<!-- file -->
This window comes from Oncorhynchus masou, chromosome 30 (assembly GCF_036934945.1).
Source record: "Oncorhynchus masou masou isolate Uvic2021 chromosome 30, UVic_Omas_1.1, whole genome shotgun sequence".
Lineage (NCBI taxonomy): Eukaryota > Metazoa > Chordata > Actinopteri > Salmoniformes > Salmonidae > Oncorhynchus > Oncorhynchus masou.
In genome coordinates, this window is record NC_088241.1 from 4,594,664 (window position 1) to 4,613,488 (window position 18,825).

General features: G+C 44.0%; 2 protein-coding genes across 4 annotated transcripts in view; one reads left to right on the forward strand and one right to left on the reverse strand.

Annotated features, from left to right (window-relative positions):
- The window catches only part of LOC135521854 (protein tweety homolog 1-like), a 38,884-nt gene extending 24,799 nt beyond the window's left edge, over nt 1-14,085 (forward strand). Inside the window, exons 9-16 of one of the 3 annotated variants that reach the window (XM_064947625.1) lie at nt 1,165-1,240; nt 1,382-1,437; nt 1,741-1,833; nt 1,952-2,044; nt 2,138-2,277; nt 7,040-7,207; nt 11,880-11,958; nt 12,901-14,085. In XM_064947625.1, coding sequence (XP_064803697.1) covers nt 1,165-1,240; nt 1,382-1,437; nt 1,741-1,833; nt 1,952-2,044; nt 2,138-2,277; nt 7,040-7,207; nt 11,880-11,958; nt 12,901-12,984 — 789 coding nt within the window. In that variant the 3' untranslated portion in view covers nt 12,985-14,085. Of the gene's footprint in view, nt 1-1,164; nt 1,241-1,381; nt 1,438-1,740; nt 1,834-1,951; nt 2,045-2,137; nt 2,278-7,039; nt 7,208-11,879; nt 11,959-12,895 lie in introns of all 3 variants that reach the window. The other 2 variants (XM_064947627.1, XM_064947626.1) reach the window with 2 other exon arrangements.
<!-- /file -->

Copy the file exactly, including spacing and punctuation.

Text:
This window comes from Oncorhynchus masou, chromosome 30 (assembly GCF_036934945.1).
Source record: "Oncorhynchus masou masou isolate Uvic2021 chromosome 30, UVic_Omas_1.1, whole genome shotgun sequence".
Lineage (NCBI taxonomy): Eukaryota > Metazoa > Chordata > Actinopteri > Salmoniformes > Salmonidae > Oncorhynchus > Oncorhynchus masou.
In genome coordinates, this window is record NC_088241.1 from 4,594,664 (window position 1) to 4,613,488 (window position 18,825).

General features: G+C 44.0%; 2 protein-coding genes across 4 annotated transcripts in view; one reads left to right on the forward strand and one right to left on the reverse strand.

Annotated features, from left to right (window-relative positions):
- The window catches only part of LOC135521854 (protein tweety homolog 1-like), a 38,884-nt gene extending 24,799 nt beyond the window's left edge, over nt 1-14,085 (forward strand). Inside the window, exons 9-16 of one of the 3 annotated variants that reach the window (XM_064947625.1) lie at nt 1,165-1,240; nt 1,382-1,437; nt 1,741-1,833; nt 1,952-2,044; nt 2,138-2,277; nt 7,040-7,207; nt 11,880-11,958; nt 12,901-14,085. In XM_064947625.1, coding sequence (XP_064803697.1) covers nt 1,165-1,240; nt 1,382-1,437; nt 1,741-1,833; nt 1,952-2,044; nt 2,138-2,277; nt 7,040-7,207; nt 11,880-11,958; nt 12,901-12,984 — 789 coding nt within the window. In that variant the 3' untranslated portion in view covers nt 12,985-14,085. Of the gene's footprint in view, nt 1-1,164; nt 1,241-1,381; nt 1,438-1,740; nt 1,834-1,951; nt 2,045-2,137; nt 2,278-7,039; nt 7,208-11,879; nt 11,959-12,895 lie in introns of all 3 variants that reach the window. The other 2 variants (XM_064947627.1, XM_064947626.1) reach the window with 2 other exon arrangements.